A piston compresses the fuel/air mixture, which is then ignited by the spark plug. The ensuing explosion violently forces the piston down, which spins the crank. The rotary motion passes through the crank to the clutch, to the transmission, to the sprocket, to the rear wheel.
The end result of the piston being pushed downward by the expansion of burning gases is forward motion. Then, as you would expect, it is thrust back upwards by the circular motion of the crank—where it is greeted by another explosion.
ARE ALL PISTONS CAST?
No, but casting is the simplest and cheapest way to make a piston. To form a cast piston, a proprietary mix of molten aluminum alloy is poured into a form. Once it is cool, a mostly intact piston pops out of the mold. The final steps include machining the wrist-pin tower and ring land.
WHAT ARE THE PROS OF CAST PISTONS?
Cast pistons are inexpensive to make. Additionally, it is easier to tune the alloy makeup of the fluid aluminum that’s poured into the casting. Silicone is one of the key ingredients. While too much silicone will make the piston too rigid, just the right amount results in a piston that maintains its exact shape in extreme conditions.
WHAT’S THE DOWNSIDE OF CAST PISTONS?
If the alloy mix isn’t spot-on, the material can become hard and brittle. If there is a problem area—hot spot, partial seizure, too much clearance—a cast piston is much more likely to crack and explode.
WHAT IS A FORGED PISTON?
Unlike a cast piston, which starts as molten aluminum, a forged piston is shaped by slamming a slab of aluminum between male and female piston forms under great pressure. The piston is literally hammered into shape.
WHAT ARE THE PROS OF FORGING?
The high pressure aligns the molecules, which makes for a denser end product. A forged piston dissipates heat better and can withstand greater operating temperatures than a cast piston. Forged aluminum will bend and give in extreme conditions that would cause a cast piston to crack and fail. As a rule, four-strokes come stock with forged pistons. All things being equal, a forged piston has double the lifespan of a cast piston.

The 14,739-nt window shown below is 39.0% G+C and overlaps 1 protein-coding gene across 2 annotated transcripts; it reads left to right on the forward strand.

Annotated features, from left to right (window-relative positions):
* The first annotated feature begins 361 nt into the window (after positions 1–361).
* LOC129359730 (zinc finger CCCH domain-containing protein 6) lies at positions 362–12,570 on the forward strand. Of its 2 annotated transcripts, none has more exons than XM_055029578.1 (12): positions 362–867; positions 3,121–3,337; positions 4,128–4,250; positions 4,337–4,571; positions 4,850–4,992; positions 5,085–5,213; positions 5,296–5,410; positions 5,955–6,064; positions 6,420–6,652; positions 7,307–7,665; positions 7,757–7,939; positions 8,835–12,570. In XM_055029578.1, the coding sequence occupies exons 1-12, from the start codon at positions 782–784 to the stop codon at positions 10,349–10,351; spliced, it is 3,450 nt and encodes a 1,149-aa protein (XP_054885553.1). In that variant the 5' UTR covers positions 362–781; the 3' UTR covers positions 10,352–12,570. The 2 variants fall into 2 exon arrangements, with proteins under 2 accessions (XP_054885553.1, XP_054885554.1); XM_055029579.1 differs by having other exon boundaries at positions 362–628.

WHAT’S THE DOWNSIDE OF FORGED PISTONS?
The denser, stretched and strained makeup of a forged piston doesn’t come up to operating temperature as quickly as a cast piston. Thus, forged pistons are more likely to cold seize. Engines can be set up with more piston clearance to lessen this, but with more clearance, a forged piston runs louder than an identical engine with a tighter-fitting cast piston. The forging process is more labor-intensive (requiring more machining to finish); thus, forged pistons typically cost more.
WHAT IS A SEMI-FORGED PISTON?
Many works bike pistons are semi-forged (also known as squeeze-forged, hotpforged or pressure-forged). Semi-forging is a process that casts the molten aluminum in a pressurized environment. Combining some aspects of casting with the high pressure of forging produces a piston that can have the weight, silicone content and controlled piston swell of a cast piston with the strength of a forged part. Some OEM four-stroke pistons are semi-forged. Another plus of a semi-forged piston is that it requires less machining than a forged piston.
ARE THERE BILLET PISTONS?
Yes. Often when race teams are testing potential piston designs, they don’t want to spend the $10,000 to $15,000 setup charge to produce a handful of one-off forged test pistons. So, they machine a piston out of a solid block of billet aluminum. Thanks to modern five-axis CNC machines, these billet pistons can be built to custom specs, thicknesses and designs—and they can be raced. Billet pistons costs about $500 each, but it makes sense to a race team. No one sells billet pistons, although since the technology is only a couple of years old, some company may sell them in the future.
IS PISTON WEIGHT IMPORTANT?
Yes, because we are talking about reciprocating mass. A piston goes up and down 200 times a second. Even a small weight difference is noticeable—both on the track and on the dyno. A lighter piston has better throttle response and more snap.
ARE FORGED PISTONS HEAVIER?
As a rule, a cast piston will be lighter because it is less dense. However, today’s forged pistons can be made to match the weight of a cast piston by taking advantage of their greater strength. A good forging is so strong that it’s possible to take more material out of the piston. Wiseco, Vertex, JE, CP, Cosworth and others forge their four-stroke pistons with thinner skirts and machined-out wrist-pin towers.
CAN A PISTON BE TOO LIGHT?